One rarity orbiting the gem world in the last few years is a member of a recognizable gem species - the beryl family. That's emerald, aquamarine, heliodor and others. Within that sub-set lies red beryl, just waiting for someone to make a big deal of it.

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Designer Terri Garcia selects an interesting mix of red beryl (bixbite) and opal to create this original contemporary slide.

Red Beryl is officially named Bixbite, yet more often it's referred to simply as red beryl. It is rare in occurrence in nature, and oddly enough also in its source. Those that do know about it understand that the Wah Wah Mountain range in Utah is the site most associated with its deposits, although a couple of other places in the US have produced a bit of it. Its discovery a century ago makes it a relative newcomer in the beryl family. The gem is thought to develop along fractures in the host rock. Still, you are most likely to get small finished stones of under .50 carats, although larger goods occasionally appear on the market.

Brenda Reichel, owner of Carats and Karats Fine Jewelry says, "I've loved the color of red beryl since early 1978 when I first saw that bright cherry red color. It's such a rare and hot electric pinkish red - often like fuchsia pink!" Reichel keeps red beryl in her personal collection including a marquise stone.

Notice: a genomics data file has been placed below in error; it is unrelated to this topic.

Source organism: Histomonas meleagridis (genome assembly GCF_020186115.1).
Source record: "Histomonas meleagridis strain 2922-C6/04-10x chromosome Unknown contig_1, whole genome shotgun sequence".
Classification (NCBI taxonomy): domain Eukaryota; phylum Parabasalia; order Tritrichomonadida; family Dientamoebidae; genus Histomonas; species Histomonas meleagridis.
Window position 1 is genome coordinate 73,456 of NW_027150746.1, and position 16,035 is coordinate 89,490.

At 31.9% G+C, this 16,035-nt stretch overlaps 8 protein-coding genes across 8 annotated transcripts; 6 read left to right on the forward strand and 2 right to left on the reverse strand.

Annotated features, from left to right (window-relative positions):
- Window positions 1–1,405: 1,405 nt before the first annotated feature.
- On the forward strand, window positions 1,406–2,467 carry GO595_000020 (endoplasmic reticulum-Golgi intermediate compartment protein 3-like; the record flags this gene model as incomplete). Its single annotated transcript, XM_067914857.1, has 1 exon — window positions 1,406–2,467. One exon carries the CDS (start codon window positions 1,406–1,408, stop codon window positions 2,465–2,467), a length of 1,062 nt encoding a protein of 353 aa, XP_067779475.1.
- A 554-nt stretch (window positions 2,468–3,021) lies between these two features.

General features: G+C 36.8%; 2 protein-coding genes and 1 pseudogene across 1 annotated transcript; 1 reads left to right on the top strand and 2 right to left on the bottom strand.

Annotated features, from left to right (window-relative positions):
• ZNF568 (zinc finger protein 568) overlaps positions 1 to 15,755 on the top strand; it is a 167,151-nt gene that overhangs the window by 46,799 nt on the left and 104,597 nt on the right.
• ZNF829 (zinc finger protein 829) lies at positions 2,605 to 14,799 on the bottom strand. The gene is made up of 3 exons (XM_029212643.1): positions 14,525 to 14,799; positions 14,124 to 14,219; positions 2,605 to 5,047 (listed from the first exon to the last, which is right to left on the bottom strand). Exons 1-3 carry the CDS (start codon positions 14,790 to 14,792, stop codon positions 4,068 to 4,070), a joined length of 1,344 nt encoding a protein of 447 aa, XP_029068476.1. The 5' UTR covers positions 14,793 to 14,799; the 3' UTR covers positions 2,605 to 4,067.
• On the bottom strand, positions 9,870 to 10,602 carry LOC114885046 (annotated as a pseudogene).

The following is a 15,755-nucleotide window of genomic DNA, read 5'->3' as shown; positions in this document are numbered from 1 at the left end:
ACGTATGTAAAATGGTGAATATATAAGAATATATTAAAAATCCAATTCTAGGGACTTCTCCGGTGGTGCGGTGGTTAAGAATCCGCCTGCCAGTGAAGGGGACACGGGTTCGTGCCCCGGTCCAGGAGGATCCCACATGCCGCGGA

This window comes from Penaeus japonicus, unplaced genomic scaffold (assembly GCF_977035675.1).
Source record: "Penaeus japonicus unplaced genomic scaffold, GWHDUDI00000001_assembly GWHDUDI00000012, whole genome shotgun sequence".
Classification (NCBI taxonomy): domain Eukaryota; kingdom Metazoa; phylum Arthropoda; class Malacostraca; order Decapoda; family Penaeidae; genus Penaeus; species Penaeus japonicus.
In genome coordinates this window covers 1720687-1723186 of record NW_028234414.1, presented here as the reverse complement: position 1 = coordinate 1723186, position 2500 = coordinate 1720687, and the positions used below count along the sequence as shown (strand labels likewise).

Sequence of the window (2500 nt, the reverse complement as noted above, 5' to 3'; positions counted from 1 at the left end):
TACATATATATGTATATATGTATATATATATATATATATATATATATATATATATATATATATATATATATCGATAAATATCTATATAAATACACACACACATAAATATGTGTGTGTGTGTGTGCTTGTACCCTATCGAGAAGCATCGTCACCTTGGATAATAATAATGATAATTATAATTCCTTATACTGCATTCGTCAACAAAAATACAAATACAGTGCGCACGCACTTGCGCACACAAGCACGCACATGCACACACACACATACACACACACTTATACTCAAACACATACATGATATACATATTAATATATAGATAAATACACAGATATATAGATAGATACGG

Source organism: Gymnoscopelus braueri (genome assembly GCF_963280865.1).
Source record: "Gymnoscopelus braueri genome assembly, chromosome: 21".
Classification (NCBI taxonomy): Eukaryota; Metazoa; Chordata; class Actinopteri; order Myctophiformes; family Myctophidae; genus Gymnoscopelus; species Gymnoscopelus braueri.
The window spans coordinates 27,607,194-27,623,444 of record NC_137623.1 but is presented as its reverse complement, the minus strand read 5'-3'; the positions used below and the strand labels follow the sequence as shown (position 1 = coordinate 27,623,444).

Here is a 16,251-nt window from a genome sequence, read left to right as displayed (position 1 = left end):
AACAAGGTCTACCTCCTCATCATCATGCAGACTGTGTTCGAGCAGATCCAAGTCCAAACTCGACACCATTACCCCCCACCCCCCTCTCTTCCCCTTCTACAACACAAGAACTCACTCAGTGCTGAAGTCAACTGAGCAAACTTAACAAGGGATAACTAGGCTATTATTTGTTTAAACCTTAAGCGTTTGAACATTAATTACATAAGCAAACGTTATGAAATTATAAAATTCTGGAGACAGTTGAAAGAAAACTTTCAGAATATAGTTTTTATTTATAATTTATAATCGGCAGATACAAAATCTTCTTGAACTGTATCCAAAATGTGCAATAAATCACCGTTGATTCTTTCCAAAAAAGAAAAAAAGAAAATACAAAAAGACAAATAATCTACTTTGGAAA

The crystal sizes of red beryl are always small in contrast to other beryl, and so jewelry made from this material will contain small carat sized stones. The best use then is for solitaires where the stone tells the story of its rarity, or clustered in a designers' tour de force. Some of it can be very pricey due to its transparency, quality and saturation of red. But not all of it on the market is priced out of reach. These gems present opportunities to entice your clients with rare stones. Thy are American-origin rarities to boot and you can price them attractively for our times.



Graduate Gemologist and Registered Master Valuer Diana Jarrett is also a member of the National Association of Jewelry Appraisers (NAJA). She's a frequent lecturer at conferences and trade shows. Jarrett serves as Colored Stone Editor for Rapaport Diamond Report; with other works regularly appearing in trade and consumer publications. Contact her at This email address is being protected from spambots. You need JavaScript enabled to view it. or visit her website: www.dianajarrett.com.